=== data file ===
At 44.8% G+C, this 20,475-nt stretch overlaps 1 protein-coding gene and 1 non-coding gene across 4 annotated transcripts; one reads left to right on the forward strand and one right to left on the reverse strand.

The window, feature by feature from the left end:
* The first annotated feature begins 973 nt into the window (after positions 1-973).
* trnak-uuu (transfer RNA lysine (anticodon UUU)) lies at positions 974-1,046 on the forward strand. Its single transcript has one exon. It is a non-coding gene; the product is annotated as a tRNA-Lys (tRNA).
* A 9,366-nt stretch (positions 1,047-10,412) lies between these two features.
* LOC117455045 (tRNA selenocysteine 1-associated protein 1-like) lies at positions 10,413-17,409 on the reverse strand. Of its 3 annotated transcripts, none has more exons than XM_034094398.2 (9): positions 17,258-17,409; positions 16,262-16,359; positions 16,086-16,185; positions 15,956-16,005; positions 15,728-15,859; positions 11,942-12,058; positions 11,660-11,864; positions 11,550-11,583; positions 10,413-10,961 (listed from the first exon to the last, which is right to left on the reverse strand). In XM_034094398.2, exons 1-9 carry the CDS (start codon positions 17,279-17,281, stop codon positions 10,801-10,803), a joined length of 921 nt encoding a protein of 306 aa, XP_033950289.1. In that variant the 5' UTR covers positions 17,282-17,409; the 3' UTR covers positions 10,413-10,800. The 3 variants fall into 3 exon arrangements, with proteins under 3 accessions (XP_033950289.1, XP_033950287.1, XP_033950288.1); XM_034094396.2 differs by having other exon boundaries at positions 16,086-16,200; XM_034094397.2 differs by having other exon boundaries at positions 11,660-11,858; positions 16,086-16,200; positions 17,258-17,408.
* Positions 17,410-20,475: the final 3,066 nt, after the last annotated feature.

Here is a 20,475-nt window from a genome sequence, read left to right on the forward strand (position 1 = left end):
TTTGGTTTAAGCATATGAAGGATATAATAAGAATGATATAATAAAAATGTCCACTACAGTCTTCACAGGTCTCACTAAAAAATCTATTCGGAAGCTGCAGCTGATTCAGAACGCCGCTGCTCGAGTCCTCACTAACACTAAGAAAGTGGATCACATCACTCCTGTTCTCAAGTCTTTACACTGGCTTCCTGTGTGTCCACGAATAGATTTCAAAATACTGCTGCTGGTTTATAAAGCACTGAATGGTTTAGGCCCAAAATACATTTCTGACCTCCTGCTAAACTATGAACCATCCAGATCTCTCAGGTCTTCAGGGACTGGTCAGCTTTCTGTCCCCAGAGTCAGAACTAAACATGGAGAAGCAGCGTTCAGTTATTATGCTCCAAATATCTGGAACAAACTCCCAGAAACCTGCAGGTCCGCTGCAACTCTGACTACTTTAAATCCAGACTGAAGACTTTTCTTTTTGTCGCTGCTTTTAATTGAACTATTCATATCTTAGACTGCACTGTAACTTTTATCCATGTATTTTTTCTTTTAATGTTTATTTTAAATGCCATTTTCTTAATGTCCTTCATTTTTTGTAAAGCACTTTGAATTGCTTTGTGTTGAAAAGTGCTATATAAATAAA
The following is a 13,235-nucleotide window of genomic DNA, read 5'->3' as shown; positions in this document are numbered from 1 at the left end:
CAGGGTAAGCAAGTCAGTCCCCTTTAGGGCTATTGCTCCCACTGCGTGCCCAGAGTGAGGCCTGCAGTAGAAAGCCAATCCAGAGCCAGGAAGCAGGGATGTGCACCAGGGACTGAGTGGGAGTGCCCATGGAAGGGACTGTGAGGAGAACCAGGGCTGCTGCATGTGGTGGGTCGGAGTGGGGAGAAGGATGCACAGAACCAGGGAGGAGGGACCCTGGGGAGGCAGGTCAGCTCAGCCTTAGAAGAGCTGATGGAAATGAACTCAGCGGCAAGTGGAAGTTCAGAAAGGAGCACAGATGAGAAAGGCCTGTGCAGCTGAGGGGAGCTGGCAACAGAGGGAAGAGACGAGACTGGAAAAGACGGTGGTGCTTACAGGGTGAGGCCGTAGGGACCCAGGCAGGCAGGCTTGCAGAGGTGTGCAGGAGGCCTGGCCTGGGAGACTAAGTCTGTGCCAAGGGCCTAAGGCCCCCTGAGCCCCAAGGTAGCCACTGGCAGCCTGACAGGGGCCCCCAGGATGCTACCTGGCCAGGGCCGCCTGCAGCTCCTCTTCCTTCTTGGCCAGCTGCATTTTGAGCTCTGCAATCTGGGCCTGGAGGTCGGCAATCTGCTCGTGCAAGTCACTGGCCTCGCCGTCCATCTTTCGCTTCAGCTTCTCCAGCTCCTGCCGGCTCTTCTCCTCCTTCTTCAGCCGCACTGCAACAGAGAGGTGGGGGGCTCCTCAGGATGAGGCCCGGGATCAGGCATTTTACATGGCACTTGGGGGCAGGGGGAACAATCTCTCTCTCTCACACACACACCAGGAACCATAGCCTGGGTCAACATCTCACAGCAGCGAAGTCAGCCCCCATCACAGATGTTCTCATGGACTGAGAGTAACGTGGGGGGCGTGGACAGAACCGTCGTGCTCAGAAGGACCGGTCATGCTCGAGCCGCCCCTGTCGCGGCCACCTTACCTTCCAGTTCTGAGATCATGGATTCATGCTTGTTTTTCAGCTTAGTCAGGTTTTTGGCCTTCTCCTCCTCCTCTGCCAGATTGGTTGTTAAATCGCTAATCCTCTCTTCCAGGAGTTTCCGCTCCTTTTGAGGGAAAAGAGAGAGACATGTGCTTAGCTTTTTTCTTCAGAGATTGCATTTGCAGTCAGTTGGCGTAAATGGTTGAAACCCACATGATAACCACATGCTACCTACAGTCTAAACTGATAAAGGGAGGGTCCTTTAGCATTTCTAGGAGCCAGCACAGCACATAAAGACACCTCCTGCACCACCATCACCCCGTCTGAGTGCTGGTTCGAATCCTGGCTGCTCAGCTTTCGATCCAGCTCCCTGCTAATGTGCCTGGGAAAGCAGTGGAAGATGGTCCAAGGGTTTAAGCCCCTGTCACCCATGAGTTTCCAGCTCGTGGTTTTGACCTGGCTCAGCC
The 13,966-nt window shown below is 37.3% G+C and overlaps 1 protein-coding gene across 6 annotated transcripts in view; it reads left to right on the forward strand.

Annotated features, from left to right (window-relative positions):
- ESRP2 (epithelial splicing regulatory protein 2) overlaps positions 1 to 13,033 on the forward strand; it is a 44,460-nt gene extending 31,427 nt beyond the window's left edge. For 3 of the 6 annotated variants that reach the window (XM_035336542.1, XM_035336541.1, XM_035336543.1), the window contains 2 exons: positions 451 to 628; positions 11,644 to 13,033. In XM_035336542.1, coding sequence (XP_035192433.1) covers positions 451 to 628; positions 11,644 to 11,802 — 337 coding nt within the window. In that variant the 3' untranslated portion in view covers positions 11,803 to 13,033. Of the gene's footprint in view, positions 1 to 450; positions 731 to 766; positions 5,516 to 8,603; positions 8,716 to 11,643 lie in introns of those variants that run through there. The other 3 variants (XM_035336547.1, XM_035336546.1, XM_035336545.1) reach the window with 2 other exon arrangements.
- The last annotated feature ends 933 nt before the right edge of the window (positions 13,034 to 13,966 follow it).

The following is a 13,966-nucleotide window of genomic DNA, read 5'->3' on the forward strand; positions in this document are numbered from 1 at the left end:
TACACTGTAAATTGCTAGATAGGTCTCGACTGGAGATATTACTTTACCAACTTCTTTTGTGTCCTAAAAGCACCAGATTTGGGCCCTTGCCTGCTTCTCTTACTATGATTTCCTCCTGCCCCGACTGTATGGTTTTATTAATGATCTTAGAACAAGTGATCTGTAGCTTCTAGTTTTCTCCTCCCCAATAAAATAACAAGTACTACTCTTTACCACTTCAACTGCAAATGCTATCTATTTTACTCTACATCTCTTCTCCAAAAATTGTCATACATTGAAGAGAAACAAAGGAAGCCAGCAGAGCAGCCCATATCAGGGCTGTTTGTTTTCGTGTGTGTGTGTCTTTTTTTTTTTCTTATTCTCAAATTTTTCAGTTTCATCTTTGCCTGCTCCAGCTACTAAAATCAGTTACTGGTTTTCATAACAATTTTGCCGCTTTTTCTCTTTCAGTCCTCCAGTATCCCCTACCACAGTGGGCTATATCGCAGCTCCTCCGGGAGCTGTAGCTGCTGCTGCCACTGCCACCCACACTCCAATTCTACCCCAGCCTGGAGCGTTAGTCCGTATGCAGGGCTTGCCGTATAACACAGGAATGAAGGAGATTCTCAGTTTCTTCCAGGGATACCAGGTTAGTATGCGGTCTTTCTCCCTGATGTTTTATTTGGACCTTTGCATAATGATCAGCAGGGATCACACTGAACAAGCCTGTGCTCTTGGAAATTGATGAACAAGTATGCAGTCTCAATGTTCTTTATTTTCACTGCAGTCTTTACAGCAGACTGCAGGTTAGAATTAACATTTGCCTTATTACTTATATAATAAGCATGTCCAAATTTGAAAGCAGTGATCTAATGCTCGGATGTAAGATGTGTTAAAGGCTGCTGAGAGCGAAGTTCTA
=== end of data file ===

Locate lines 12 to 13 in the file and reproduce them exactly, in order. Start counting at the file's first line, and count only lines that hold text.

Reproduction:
The 13,966-nt window shown below is 37.3% G+C and overlaps 1 protein-coding gene across 6 annotated transcripts in view; it reads left to right on the forward strand.

Annotated features, from left to right (window-relative positions):